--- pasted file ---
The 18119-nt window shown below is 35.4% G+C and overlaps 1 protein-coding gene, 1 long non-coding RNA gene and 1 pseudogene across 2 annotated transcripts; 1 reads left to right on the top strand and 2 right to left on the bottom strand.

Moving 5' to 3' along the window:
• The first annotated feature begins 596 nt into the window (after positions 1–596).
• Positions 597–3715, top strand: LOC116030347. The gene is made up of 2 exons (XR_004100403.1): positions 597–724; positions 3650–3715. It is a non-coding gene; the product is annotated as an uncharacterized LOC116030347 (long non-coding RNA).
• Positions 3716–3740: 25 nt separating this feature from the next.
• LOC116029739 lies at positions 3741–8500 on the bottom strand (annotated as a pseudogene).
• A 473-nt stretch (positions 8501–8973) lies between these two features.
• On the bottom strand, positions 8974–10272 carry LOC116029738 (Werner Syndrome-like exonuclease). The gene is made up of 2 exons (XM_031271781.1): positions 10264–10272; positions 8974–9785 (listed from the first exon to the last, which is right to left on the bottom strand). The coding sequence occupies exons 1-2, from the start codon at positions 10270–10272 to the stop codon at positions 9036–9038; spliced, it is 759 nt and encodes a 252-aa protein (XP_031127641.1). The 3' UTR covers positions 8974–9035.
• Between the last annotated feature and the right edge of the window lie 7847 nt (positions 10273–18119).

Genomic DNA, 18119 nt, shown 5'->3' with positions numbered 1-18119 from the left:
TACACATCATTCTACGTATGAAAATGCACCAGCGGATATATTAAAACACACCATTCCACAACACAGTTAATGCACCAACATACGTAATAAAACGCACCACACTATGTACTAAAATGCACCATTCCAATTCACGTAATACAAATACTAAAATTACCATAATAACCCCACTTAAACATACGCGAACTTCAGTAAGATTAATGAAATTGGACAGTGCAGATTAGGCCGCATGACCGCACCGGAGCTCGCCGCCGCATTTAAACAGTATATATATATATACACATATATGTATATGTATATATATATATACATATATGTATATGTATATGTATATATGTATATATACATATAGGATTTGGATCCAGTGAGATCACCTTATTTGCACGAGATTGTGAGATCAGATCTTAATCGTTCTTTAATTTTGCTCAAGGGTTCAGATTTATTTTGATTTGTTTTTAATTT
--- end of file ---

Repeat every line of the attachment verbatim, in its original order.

The 18119-nt window shown below is 35.4% G+C and overlaps 1 protein-coding gene, 1 long non-coding RNA gene and 1 pseudogene across 2 annotated transcripts; 1 reads left to right on the top strand and 2 right to left on the bottom strand.

Moving 5' to 3' along the window:
• The first annotated feature begins 596 nt into the window (after positions 1–596).
• Positions 597–3715, top strand: LOC116030347. The gene is made up of 2 exons (XR_004100403.1): positions 597–724; positions 3650–3715. It is a non-coding gene; the product is annotated as an uncharacterized LOC116030347 (long non-coding RNA).
• Positions 3716–3740: 25 nt separating this feature from the next.
• LOC116029739 lies at positions 3741–8500 on the bottom strand (annotated as a pseudogene).
• A 473-nt stretch (positions 8501–8973) lies between these two features.
• On the bottom strand, positions 8974–10272 carry LOC116029738 (Werner Syndrome-like exonuclease). The gene is made up of 2 exons (XM_031271781.1): positions 10264–10272; positions 8974–9785 (listed from the first exon to the last, which is right to left on the bottom strand). The coding sequence occupies exons 1-2, from the start codon at positions 10270–10272 to the stop codon at positions 9036–9038; spliced, it is 759 nt and encodes a 252-aa protein (XP_031127641.1). The 3' UTR covers positions 8974–9035.
• Between the last annotated feature and the right edge of the window lie 7847 nt (positions 10273–18119).

Genomic DNA, 18119 nt, shown 5'->3' with positions numbered 1-18119 from the left:
TACACATCATTCTACGTATGAAAATGCACCAGCGGATATATTAAAACACACCATTCCACAACACAGTTAATGCACCAACATACGTAATAAAACGCACCACACTATGTACTAAAATGCACCATTCCAATTCACGTAATACAAATACTAAAATTACCATAATAACCCCACTTAAACATACGCGAACTTCAGTAAGATTAATGAAATTGGACAGTGCAGATTAGGCCGCATGACCGCACCGGAGCTCGCCGCCGCATTTAAACAGTATATATATATATACACATATATGTATATGTATATATATATATACATATATGTATATGTATATGTATATATGTATATATACATATAGGATTTGGATCCAGTGAGATCACCTTATTTGCACGAGATTGTGAGATCAGATCTTAATCGTTCTTTAATTTTGCTCAAGGGTTCAGATTTATTTTGATTTGTTTTTAATTT